Koenning's response, however, illustrated the challenge UNC's defensive staff has encountered throughout the course of the season.
"Well, actually, I rushed four," Koenning told his father. "But we didn't get any pressure and gave him more time than what he should have had to throw it in that situation. Yet, we should have been able to cover, too."
Criticism first arose following the loss at Wake Forest on Sept. 8. Wide receiver Michael Campanaro made a living over the middle of the field, posting a career highs in receptions (13) and yards (164).
Football coaches are often copycats, so there was no surprise when other teams attacked UNC's defense in similar fashion.
Head coach Larry Fedora discussed the issue on his radio show on Tuesday evening, highlighting the susceptibility of the middle of the field due to UNC's need to work out of a two-deep zone.
"When we play a two-deep shell, the extra guy that gets in the box is going to be our boundary corner the majority of the time," Fedora said. "We understand what we're giving up. That puts a little bit more pressure on the linebacker that's got to carry the vertical through the middle of the field, so that's where you're going to be attacked."
In a perfect world, North Carolina's front four could get adequate pressure on the quarterback, thus allowing the back seven to prevent any coverage gaps. Since the line has been inconsistent with its penetration, however, Koenning and defensive coordinator Dan Disch have had to manufacture pressure with motion and blitzes.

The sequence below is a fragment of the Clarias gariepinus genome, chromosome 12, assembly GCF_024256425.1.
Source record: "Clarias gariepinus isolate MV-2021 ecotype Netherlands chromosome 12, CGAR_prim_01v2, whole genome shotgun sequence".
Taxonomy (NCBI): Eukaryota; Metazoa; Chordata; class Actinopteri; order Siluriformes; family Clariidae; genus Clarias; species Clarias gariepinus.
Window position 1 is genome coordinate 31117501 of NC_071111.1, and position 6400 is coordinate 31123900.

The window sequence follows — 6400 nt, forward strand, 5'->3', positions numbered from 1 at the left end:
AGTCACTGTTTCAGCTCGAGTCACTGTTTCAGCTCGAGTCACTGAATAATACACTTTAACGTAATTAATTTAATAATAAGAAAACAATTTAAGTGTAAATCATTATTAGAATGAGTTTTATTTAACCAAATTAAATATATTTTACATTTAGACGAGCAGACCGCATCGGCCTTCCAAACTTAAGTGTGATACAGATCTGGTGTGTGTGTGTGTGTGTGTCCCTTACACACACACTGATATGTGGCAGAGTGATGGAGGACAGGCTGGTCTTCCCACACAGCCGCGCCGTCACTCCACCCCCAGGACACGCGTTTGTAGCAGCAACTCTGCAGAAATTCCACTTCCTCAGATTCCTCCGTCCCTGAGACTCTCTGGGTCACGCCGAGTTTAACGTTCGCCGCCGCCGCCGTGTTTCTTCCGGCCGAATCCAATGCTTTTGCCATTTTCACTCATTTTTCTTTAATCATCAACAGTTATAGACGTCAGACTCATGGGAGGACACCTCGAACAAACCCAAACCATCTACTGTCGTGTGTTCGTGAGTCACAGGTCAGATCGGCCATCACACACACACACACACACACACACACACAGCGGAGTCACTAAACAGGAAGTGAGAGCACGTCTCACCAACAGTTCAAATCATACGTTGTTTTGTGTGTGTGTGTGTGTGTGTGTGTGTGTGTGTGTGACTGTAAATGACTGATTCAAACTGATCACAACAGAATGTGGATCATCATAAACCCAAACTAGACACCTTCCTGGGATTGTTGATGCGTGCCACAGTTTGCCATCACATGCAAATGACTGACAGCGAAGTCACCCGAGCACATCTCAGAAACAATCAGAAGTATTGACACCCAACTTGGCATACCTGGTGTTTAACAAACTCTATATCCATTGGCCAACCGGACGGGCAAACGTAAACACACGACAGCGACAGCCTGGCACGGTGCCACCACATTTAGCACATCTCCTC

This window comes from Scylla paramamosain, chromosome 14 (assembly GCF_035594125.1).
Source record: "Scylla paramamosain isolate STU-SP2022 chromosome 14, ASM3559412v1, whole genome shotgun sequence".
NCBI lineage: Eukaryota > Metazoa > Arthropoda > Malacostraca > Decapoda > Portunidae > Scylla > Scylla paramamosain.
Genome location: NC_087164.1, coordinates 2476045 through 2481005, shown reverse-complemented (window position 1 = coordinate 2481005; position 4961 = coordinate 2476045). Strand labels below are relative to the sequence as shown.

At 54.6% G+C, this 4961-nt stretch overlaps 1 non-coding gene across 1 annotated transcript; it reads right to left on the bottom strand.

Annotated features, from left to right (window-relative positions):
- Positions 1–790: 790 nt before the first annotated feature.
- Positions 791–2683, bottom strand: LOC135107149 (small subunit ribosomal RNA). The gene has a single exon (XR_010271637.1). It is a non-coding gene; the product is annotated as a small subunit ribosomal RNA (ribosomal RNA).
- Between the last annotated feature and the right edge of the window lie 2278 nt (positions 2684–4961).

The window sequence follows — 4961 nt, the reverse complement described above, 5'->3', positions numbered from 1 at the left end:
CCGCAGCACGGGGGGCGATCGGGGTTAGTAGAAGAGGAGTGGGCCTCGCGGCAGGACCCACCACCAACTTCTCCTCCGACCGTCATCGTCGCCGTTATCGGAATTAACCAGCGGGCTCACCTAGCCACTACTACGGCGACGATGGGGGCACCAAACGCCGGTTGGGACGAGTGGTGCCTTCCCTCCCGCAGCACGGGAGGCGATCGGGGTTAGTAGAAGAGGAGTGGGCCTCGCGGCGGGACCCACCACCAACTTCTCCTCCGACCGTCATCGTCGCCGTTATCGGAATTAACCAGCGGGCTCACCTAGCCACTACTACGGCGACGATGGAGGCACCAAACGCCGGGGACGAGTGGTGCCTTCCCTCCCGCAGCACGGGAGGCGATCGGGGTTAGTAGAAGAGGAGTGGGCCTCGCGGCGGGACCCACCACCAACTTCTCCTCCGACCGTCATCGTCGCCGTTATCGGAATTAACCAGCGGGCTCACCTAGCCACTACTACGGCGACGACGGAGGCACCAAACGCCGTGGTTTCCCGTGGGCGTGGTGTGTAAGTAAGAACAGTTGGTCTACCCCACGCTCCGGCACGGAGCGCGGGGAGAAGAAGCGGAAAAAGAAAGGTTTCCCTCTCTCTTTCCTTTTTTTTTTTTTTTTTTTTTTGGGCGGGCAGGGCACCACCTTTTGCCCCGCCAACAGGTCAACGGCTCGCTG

"You can't let a quarterback sit back there all day," Koenning said.
Koenning told InsideCarolina.com on Wednesday that the Tar Heels would likely use less stunting and blitzing once they had four guys on the line that could consistently put pressure on the quarterback.
There's evidence to back up that claim – look no further than the base schemes that Koenning used at Clemson in 2008 with nose guard Dorell Scott and defensive end Ricky Sapp up front.
The only other way to offset the holes in the zone while blitzing is to play man coverage, which, according to Koenning, has been "a fiasco" for the Tar Heel secondary.
Therein lies the problem for North Carolina on Saturday. N.C. State quarterback Mike Glennon (162-of-278 passing, 1,988 yards, 14 TD, 7 INT) has shown an ability to be incredibly accurate when given time to work against zone coverage.
Glennon has struggled when either his pocket has collapsed or he's encountered man schemes, neither of which are strengths of North Carolina's pass defense.
Koenning indicated that Wolfpack offensive coordinator Dana Bible utilizes a NFL approach that requires extra defenders to adequately cover.
"You can have three-on-two and they can still execute," Koenning said. "If they've got two guys, you've got to have three or four around them, because they're going to in-and-out and back-and-forth and then that leaves someone else in a one-on-one."
The key to overcoming those challenges is increased film study, according to UNC linebacker Tommy Heffernan.
"It's assignment football," Heffernan said. "You've got to know where you have to be on the field to play fast. You watch film and you pick up on little tendencies receivers like to do. That helps. Film, I feel, in this game is your best friend. You can pick up things that people might not ever notice."
For now, Koenning is resigned to covering gaps and mixing coverages and blitzes to give his players opportunities to make plays.
"You don't want to put guys in positions where they can't be successful," Koenning said. "Right now, we're spending an extreme amount of time trying to give guys something so that they can gain an advantage schematically."
That approach has worked with varying degrees of success. After all, North Carolina ranks 36th nationally in total defense (349.9 ypg) and 25th in scoring defense (19.3 ppg).
Locking down Glennon and N.C. State's offense on Saturday, however, may require UNC's best defensive effort of the season.